Worship is a response of praise and thanksgiving to the God who created us, knows us, blesses us, and wants our lives to be whole and holy. We respond by giving our love and offering thanks to God, drawing from hymns, biblical texts, prayers and celebrating Holy Eucharist.
In the Episcopal Church it is said that "praying shapes believing." Worship is central to the life of our church. Our shared worship is designed using the rich resources in The Book of Common Prayer, which is also a treasure trove for personal prayer, study and spirituality.
Worship in the Episcopal Church is “liturgical,”
meaning we follow a set pattern of prayer and worship that doesn’t change greatly from week to week. Over weeks and months and years, this familiar rhythm of prayer does indeed shape our believing and our work in the world in Jesus’ name.
Our services are streamed on YouTube
"The Scriptures encourage us to ponder the works and teachings of God and Jesus with His people. The beauty of the Scriptures is that it teaches and reaches people wherever they may be, whenever they are read or heard. The same words read 3 years apart can reach the same person in entirely different ways."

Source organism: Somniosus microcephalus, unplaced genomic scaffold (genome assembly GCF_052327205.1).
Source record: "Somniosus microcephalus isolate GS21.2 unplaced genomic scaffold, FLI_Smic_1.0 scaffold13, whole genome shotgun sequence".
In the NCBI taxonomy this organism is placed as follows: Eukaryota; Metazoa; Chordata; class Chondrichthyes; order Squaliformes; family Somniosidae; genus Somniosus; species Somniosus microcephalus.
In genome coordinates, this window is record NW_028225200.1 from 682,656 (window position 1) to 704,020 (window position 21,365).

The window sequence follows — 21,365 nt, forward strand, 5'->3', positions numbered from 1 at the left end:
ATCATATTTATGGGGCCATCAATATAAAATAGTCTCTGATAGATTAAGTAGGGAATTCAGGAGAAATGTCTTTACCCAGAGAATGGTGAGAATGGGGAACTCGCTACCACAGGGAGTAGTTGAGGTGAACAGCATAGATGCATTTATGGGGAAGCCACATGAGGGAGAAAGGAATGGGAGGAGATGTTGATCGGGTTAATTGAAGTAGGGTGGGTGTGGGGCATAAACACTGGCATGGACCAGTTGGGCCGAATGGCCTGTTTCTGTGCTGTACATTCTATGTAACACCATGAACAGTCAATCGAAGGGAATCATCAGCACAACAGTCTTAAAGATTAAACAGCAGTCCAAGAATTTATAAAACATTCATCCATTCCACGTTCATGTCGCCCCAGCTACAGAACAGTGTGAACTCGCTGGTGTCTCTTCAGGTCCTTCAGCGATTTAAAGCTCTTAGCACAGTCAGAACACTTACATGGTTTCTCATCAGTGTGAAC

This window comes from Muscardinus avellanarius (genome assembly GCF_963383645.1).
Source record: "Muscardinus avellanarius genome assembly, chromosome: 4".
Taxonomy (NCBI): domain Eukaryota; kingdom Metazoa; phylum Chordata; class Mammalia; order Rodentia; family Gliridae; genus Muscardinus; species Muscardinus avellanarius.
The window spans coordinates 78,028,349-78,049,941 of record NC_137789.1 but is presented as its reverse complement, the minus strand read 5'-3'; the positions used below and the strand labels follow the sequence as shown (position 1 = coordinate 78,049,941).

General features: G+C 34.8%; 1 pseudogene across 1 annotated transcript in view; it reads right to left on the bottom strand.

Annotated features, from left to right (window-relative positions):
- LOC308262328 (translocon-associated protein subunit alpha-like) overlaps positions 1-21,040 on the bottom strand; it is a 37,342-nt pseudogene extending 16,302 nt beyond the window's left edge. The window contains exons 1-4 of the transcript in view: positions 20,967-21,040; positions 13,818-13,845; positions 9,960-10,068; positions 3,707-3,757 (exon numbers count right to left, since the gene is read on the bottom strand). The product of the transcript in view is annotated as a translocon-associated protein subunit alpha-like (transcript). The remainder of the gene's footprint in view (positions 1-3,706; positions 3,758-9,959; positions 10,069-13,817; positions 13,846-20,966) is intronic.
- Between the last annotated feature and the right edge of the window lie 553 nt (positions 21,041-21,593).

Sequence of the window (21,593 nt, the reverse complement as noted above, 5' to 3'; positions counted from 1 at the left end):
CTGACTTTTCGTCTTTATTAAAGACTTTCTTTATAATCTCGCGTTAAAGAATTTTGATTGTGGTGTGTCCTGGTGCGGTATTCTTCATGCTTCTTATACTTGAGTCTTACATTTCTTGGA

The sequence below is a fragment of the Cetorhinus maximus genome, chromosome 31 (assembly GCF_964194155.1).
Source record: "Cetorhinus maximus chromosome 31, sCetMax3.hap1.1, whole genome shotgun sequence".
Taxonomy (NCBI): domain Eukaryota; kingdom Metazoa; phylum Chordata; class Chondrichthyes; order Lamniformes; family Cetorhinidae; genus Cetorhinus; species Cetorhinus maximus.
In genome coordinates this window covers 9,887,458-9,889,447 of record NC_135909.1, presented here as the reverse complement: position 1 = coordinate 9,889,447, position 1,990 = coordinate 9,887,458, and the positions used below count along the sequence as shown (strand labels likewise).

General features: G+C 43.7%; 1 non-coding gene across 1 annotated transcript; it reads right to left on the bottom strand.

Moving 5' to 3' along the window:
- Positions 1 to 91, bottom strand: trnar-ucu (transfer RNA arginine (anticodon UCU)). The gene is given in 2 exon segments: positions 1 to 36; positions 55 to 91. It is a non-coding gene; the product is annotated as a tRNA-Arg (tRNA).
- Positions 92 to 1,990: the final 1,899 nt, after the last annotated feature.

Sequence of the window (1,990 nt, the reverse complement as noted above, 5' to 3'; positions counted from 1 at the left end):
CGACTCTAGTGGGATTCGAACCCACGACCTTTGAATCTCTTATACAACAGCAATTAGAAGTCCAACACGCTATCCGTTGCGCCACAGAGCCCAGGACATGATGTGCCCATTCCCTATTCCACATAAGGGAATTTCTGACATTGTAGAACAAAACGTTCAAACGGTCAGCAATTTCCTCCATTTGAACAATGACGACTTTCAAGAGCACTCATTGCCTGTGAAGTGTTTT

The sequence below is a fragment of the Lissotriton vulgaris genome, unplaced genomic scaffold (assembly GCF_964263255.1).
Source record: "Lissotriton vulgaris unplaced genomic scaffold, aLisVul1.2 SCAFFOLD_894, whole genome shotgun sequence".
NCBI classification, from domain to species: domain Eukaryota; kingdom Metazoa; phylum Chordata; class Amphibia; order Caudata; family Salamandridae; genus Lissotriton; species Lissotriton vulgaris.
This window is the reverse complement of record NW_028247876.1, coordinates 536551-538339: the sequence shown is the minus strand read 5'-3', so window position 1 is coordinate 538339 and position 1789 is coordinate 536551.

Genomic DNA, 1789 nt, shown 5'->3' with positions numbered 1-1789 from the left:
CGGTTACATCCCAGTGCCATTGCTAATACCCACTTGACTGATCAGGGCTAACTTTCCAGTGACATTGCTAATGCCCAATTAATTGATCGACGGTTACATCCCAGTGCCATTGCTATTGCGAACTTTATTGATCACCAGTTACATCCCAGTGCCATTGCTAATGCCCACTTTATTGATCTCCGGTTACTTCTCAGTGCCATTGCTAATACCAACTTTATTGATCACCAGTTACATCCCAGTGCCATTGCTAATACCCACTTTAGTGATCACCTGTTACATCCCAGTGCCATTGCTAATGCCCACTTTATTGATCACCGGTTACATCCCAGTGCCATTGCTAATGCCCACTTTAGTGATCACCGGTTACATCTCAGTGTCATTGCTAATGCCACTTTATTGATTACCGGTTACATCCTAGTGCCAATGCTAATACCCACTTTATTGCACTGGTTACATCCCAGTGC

- Bart M.
Liturgy also means the “work of the people.”
It is shared work and you will find yourself actively taking part in our worship service - standing to pray or sing, sitting to listen, and offering spoken responses to the priest. At first it might be confusing, so don’t hesitate to ask someone sitting next to you for help! And as you get more comfortable with the rhythm of liturgy, we pray you will find a comfort and familiarity that enables you to grow in love and worship of God.
We celebrate Holy Eucharist
We celebrate Holy Eucharist (also known as the Lord’s Supper or Holy Communion) every Sunday. At St. Peter’s in the Woods, we invite folks to receive holy communion with these words from the Iona Community:
“Come to this altar, you who have much faith and you who would like to have more; you who have been here often, and you who have not been here for a long time; you who have tried to follow Jesus, and you who have failed. Come, it is Christ who invites us to meet him, here.”